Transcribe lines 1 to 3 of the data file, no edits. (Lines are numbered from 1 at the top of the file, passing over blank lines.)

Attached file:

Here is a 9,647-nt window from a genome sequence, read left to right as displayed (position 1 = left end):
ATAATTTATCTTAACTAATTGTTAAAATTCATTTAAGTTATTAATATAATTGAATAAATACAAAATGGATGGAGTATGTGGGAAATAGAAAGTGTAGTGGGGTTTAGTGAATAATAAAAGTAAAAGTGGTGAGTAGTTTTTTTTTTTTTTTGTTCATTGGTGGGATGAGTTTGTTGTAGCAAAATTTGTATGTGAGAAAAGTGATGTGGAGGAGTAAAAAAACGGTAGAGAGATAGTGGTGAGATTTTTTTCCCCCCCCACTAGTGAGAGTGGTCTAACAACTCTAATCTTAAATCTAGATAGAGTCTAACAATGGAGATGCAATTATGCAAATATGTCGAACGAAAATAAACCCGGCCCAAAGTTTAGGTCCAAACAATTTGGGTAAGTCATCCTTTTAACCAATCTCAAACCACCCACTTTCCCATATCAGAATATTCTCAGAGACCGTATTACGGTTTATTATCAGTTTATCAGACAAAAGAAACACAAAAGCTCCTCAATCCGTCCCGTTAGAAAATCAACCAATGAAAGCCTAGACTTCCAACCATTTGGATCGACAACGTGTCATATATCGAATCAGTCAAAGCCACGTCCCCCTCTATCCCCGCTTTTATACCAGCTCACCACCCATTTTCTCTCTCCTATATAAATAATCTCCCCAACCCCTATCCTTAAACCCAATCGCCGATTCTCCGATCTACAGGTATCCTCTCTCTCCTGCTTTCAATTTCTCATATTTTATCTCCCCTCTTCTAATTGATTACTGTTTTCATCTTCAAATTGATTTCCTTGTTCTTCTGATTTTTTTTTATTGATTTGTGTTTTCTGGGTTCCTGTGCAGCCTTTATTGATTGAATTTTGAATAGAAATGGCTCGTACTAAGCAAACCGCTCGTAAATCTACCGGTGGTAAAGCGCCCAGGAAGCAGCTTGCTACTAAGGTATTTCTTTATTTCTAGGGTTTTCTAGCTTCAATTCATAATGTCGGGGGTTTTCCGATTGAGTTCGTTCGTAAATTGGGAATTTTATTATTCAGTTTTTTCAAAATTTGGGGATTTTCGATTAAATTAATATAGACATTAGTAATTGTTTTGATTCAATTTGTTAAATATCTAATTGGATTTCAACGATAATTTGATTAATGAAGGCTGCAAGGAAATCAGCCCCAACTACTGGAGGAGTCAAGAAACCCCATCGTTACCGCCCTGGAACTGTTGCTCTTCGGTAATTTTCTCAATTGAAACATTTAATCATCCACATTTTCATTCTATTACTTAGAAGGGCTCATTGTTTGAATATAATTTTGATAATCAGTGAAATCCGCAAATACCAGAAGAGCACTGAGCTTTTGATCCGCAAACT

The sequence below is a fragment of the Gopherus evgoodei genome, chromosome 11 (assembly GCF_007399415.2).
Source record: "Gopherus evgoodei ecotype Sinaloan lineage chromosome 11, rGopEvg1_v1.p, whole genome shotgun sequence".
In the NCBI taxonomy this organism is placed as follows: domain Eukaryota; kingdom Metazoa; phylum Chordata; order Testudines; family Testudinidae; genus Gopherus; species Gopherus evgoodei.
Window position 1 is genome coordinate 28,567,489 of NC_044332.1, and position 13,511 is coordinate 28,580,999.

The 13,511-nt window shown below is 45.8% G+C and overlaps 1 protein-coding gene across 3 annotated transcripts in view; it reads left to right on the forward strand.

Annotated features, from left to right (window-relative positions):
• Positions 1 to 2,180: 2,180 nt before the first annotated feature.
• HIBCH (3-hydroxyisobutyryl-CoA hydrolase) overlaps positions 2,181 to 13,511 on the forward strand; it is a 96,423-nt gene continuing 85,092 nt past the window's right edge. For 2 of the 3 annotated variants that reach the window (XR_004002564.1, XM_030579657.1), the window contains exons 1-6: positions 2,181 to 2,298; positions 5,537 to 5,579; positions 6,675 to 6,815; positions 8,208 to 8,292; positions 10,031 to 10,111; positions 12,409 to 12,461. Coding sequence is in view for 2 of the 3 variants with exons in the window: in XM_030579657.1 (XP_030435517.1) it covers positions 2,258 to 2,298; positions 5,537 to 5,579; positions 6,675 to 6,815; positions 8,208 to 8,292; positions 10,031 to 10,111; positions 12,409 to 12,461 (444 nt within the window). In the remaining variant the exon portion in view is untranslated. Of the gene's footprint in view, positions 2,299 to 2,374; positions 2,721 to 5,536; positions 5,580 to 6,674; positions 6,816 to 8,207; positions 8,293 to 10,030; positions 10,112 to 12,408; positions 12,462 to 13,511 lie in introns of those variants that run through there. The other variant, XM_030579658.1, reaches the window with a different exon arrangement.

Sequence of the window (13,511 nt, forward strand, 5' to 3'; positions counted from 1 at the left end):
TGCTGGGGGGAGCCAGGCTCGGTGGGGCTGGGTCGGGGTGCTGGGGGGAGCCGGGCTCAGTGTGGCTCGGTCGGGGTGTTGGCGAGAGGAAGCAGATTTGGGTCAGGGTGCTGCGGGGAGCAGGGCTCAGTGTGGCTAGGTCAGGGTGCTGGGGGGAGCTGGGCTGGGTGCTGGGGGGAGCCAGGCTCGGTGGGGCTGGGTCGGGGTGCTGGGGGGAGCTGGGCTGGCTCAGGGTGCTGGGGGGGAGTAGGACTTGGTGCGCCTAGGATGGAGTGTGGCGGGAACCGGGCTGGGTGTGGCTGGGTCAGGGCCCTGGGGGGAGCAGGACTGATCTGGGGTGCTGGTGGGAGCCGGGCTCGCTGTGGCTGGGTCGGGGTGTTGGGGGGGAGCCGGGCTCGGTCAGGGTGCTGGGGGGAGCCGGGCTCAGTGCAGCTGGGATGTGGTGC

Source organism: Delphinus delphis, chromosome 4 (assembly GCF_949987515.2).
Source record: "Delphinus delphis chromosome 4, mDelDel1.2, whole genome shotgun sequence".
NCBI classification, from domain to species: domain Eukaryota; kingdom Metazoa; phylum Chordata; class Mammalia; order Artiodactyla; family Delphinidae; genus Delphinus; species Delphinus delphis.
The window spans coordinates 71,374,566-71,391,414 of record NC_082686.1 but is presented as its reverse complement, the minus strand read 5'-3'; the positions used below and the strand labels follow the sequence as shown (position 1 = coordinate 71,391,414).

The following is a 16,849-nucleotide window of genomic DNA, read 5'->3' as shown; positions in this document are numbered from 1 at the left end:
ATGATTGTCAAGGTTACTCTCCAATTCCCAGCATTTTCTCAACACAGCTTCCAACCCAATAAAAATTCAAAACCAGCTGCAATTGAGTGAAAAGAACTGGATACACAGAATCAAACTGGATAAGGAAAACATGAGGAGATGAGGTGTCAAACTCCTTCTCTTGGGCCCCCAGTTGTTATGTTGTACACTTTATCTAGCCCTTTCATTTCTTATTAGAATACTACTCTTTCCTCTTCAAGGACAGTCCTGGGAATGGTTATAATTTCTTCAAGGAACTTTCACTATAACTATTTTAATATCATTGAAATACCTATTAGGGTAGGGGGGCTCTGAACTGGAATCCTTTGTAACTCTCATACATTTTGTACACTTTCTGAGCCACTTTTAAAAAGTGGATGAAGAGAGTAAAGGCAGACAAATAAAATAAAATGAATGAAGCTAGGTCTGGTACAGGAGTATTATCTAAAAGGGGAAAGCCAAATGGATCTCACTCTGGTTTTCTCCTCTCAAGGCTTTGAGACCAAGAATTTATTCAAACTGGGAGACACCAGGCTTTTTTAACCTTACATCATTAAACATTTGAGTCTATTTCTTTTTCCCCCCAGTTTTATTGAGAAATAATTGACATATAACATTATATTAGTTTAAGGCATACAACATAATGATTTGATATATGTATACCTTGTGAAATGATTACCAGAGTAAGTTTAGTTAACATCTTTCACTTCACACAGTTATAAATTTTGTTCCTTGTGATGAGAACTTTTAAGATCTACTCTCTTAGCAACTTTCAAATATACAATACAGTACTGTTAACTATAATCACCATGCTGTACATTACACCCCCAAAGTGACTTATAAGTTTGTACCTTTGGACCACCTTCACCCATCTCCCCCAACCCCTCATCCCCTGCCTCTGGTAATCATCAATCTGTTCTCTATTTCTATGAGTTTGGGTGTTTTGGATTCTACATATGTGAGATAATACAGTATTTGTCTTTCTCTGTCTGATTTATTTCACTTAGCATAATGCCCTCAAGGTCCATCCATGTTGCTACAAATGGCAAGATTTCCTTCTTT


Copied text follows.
Here is a 9,647-nt window from a genome sequence, read left to right as displayed (position 1 = left end):
ATAATTTATCTTAACTAATTGTTAAAATTCATTTAAGTTATTAATATAATTGAATAAATACAAAATGGATGGAGTATGTGGGAAATAGAAAGTGTAGTGGGGTTTAGTGAATAATAAAAGTAAAAGTGGTGAGTAGTTTTTTTTTTTTTTTGTTCATTGGTGGGATGAGTTTGTTGTAGCAAAATTTGTATGTGAGAAAAGTGATGTGGAGGAGTAAAAAAACGGTAGAGAGATAGTGGTGAGATTTTTTTCCCCCCCCACTAGTGAGAGTGGTCTAACAACTCTAATCTTAAATCTAGATAGAGTCTAACAATGGAGATGCAATTATGCAAATATGTCGAACGAAAATAAACCCGGCCCAAAGTTTAGGTCCAAACAATTTGGGTAAGTCATCCTTTTAACCAATCTCAAACCACCCACTTTCCCATATCAGAATATTCTCAGAGACCGTATTACGGTTTATTATCAGTTTATCAGACAAAAGAAACACAAAAGCTCCTCAATCCGTCCCGTTAGAAAATCAACCAATGAAAGCCTAGACTTCCAACCATTTGGATCGACAACGTGTCATATATCGAATCAGTCAAAGCCACGTCCCCCTCTATCCCCGCTTTTATACCAGCTCACCACCCATTTTCTCTCTCCTATATAAATAATCTCCCCAACCCCTATCCTTAAACCCAATCGCCGATTCTCCGATCTACAGGTATCCTCTCTCTCCTGCTTTCAATTTCTCATATTTTATCTCCCCTCTTCTAATTGATTACTGTTTTCATCTTCAAATTGATTTCCTTGTTCTTCTGATTTTTTTTTATTGATTTGTGTTTTCTGGGTTCCTGTGCAGCCTTTATTGATTGAATTTTGAATAGAAATGGCTCGTACTAAGCAAACCGCTCGTAAATCTACCGGTGGTAAAGCGCCCAGGAAGCAGCTTGCTACTAAGGTATTTCTTTATTTCTAGGGTTTTCTAGCTTCAATTCATAATGTCGGGGGTTTTCCGATTGAGTTCGTTCGTAAATTGGGAATTTTATTATTCAGTTTTTTCAAAATTTGGGGATTTTCGATTAAATTAATATAGACATTAGTAATTGTTTTGATTCAATTTGTTAAATATCTAATTGGATTTCAACGATAATTTGATTAATGAAGGCTGCAAGGAAATCAGCCCCAACTACTGGAGGAGTCAAGAAACCCCATCGTTACCGCCCTGGAACTGTTGCTCTTCGGTAATTTTCTCAATTGAAACATTTAATCATCCACATTTTCATTCTATTACTTAGAAGGGCTCATTGTTTGAATATAATTTTGATAATCAGTGAAATCCGCAAATACCAGAAGAGCACTGAGCTTTTGATCCGCAAACT

The sequence below is a fragment of the Gopherus evgoodei genome, chromosome 11 (assembly GCF_007399415.2).